While GH has native support for alerts for vulnerable dependencies using Dependabot, I’ll be using Github Workflows as an example to show this can be automated in CI including facilitating notifications to collaboration tools like Slack and Jira. To build the workflow, there are a few aspects to consider. These can be adapted to use any CI that fits your development workflows.

When to Scan

Choose when to trigger the scan. For example,

  • Scan on merges to master

  • Scan on all pull requests off the master branch

  • Run on a cron schedule

# Controls when the action will run. Triggers the workflow on push or pull request 
# events but only for the master branch
    branches: [ master ]

Running Dependency-Check

Running the tool in CI can be slow as it downloads the CVE database on every run in a fresh container. Fortunately, the "cache" GH action allows the workflow to cache Maven artifacts which includes the downloaded CVE database.

  # Also caches CVE database stored by Dependency-Check
    # Default path is ~/.m2/repository/org/owasp/dependency-check-data/
    - name: Cache Maven artifacts
      uses: actions/cache@v1
        path: ~/.m2/repository
        key: ${{ runner.os }}-maven-${{ hashFiles('**/pom.xml') }}
        restore-keys: |
          ${{ runner.os }}-maven-

    - name: Run Dependency Check
      run: mvn dependency-check:check

Security Workflows

There are several strategies one can adopt based on preference and security model.

Blocking Merge

Block all merges to the mainline branch unless the status check succeeds. This can be achieved using a Branch Protection Rule.

To make the task fail on vulnerabilities, set the

configuration parameters. The latter can be used to control failure only for vulnerabilities above a certain CVSS score.

This provides the best security control but can create developer friction if the scanning has sufficient false positives.

Self-Service Reports

In order to empower the developer to own the security of their own code, the dependency check report can be uploaded as an artifact.

 - name: Upload Dependency Check Report
      uses: actions/upload-artifact@v1.0.0
        # Artifact name
        name: dependency-check-report.html
        # Destination path
        path: dependency-check-report.html

If the task fails, the report can be downloaded from the task.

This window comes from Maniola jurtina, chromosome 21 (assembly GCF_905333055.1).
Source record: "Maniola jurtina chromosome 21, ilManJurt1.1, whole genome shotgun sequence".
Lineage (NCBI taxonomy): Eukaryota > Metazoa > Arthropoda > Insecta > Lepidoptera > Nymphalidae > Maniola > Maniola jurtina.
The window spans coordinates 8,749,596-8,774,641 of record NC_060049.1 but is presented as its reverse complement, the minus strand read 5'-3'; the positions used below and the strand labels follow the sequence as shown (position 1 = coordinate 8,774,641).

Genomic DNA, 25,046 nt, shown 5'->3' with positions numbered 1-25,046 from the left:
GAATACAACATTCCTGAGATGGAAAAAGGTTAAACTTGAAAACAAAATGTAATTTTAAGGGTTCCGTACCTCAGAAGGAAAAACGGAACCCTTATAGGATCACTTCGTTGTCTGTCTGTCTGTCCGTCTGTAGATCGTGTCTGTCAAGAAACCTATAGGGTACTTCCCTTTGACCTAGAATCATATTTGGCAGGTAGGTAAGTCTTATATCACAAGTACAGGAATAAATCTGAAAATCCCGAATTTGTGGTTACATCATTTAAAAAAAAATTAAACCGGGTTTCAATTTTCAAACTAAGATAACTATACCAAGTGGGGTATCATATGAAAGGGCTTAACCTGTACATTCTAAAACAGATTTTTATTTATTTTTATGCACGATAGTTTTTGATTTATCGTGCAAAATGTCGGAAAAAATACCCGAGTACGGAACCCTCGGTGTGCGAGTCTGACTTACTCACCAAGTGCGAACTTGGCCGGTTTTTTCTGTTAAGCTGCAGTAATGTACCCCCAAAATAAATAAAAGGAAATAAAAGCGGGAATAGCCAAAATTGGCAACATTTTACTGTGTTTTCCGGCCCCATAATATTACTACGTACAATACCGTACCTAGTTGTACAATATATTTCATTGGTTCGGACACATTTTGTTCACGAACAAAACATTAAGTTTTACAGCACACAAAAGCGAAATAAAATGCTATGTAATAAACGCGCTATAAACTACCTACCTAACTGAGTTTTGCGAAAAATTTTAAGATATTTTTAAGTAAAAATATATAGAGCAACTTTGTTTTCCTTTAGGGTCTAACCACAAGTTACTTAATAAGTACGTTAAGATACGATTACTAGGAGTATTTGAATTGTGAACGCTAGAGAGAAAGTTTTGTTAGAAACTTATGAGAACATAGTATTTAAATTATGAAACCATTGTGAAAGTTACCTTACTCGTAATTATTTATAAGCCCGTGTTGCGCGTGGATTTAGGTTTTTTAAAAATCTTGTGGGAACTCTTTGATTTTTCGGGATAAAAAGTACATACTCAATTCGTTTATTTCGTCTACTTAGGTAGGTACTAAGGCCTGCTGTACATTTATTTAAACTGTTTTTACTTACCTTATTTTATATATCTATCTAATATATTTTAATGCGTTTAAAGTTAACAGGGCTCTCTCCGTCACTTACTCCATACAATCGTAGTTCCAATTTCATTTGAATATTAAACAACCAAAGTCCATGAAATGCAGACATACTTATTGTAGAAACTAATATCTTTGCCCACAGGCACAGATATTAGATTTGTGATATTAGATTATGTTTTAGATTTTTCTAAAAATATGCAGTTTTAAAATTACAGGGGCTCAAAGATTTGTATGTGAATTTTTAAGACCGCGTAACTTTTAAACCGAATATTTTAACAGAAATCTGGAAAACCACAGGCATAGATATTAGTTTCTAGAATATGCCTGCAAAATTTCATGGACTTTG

Security Alerts

If you prefer an approach with less friction, you can choose an alert-only approach where the security team is alerted of vulnerabilities present in a new branch. This typically requires some manual triage by a security engineer. In the following example, alerts are sent to a Slack channel for triage by a script that parses the JSON output of the dependency check.

 - name: Slack Notify
        run: python dependency-check-report.json ${{ secrets.slack_webhook_url }}

As an extension, you can also file issues in a bug reporting system like Jira automatically on detection.

Managing False Positives

There can be false-positives for various reasons like:

  • The dependency is vulnerable but the application does not use the affected code path

  • The vulnerability is tracked in a bug reporting system but not yet fixed

  • A scan detects a newly reported vulnerability in the mainline branch

Such CVEs can be suppressed by adding an entry to the XML suppression files. The HTML report has a button to generate this XML.

Overall, choose the approach that best suits your development and security philosophy. For the full workflow, click here.

Varrun Ramani
Staff Software Engineer, Security

Varrun is the tech lead of the Engineering Security team at Okta where he embraces SecDevOps principles. His interest in security started with participating in CTFs and organizing them, leading to a stint on the offensive side as a security engineer at VMware. His passion for building things led him to Okta where he builds features and tools to keep the platform and product secure and evangelizes security amongst developers.